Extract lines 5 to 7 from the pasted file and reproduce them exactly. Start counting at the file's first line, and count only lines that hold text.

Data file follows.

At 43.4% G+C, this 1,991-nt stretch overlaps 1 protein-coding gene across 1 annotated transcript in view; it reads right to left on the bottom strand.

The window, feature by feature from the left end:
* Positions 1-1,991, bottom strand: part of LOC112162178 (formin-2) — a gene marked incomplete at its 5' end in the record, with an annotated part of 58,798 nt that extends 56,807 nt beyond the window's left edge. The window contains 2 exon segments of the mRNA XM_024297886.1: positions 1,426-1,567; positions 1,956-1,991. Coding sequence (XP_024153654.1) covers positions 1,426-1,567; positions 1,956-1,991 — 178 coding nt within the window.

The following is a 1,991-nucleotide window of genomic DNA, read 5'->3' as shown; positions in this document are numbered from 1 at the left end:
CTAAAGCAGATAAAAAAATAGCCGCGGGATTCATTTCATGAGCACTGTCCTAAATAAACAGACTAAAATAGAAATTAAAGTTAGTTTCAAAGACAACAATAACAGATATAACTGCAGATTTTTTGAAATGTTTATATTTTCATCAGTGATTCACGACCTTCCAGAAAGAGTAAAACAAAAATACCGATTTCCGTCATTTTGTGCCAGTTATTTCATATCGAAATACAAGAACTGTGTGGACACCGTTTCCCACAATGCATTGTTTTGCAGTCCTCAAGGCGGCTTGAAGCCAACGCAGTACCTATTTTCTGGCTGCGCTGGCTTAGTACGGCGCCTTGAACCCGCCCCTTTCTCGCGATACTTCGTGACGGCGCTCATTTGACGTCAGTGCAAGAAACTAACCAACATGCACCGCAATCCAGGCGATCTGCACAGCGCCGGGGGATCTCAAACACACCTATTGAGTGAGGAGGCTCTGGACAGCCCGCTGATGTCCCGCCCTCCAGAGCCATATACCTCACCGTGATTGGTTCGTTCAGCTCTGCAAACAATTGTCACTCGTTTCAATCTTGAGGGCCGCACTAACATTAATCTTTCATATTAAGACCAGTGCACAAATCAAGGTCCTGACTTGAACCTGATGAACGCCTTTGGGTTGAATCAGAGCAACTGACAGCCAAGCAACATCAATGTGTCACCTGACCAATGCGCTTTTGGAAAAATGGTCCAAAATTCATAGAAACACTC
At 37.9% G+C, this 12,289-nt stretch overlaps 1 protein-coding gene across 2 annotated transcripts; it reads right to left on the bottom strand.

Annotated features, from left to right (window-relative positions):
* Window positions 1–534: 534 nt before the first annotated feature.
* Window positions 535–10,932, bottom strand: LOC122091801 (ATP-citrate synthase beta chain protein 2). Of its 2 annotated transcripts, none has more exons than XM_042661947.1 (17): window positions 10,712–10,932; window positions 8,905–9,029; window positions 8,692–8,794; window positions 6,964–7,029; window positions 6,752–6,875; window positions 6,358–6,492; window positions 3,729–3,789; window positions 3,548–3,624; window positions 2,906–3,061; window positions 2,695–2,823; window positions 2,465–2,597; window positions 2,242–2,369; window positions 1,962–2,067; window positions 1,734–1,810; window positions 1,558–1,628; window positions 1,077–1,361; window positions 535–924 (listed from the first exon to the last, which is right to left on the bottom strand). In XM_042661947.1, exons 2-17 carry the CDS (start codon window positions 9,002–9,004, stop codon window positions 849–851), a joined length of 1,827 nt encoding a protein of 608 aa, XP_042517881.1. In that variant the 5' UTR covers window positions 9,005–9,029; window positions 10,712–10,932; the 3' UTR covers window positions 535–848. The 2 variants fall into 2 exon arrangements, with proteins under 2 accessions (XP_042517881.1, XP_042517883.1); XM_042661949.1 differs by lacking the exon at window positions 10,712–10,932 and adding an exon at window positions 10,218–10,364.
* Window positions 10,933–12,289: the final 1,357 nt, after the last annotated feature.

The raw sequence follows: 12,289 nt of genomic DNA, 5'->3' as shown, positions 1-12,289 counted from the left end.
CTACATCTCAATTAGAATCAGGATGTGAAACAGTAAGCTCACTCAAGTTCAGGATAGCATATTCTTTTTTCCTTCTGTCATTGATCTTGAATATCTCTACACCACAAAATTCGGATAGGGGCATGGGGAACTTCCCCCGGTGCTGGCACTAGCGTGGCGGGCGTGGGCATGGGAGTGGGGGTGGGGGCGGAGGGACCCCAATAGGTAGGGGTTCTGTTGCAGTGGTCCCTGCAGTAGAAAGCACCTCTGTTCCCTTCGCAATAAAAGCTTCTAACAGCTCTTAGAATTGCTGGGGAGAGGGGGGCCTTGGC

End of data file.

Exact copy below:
CTAAAGCAGATAAAAAAATAGCCGCGGGATTCATTTCATGAGCACTGTCCTAAATAAACAGACTAAAATAGAAATTAAAGTTAGTTTCAAAGACAACAATAACAGATATAACTGCAGATTTTTTGAAATGTTTATATTTTCATCAGTGATTCACGACCTTCCAGAAAGAGTAAAACAAAAATACCGATTTCCGTCATTTTGTGCCAGTTATTTCATATCGAAATACAAGAACTGTGTGGACACCGTTTCCCACAATGCATTGTTTTGCAGTCCTCAAGGCGGCTTGAAGCCAACGCAGTACCTATTTTCTGGCTGCGCTGGCTTAGTACGGCGCCTTGAACCCGCCCCTTTCTCGCGATACTTCGTGACGGCGCTCATTTGACGTCAGTGCAAGAAACTAACCAACATGCACCGCAATCCAGGCGATCTGCACAGCGCCGGGGGATCTCAAACACACCTATTGAGTGAGGAGGCTCTGGACAGCCCGCTGATGTCCCGCCCTCCAGAGCCATATACCTCACCGTGATTGGTTCGTTCAGCTCTGCAAACAATTGTCACTCGTTTCAATCTTGAGGGCCGCACTAACATTAATCTTTCATATTAAGACCAGTGCACAAATCAAGGTCCTGACTTGAACCTGATGAACGCCTTTGGGTTGAATCAGAGCAACTGACAGCCAAGCAACATCAATGTGTCACCTGACCAATGCGCTTTTGGAAAAATGGTCCAAAATTCATAGAAACACTC
At 37.9% G+C, this 12,289-nt stretch overlaps 1 protein-coding gene across 2 annotated transcripts; it reads right to left on the bottom strand.

Annotated features, from left to right (window-relative positions):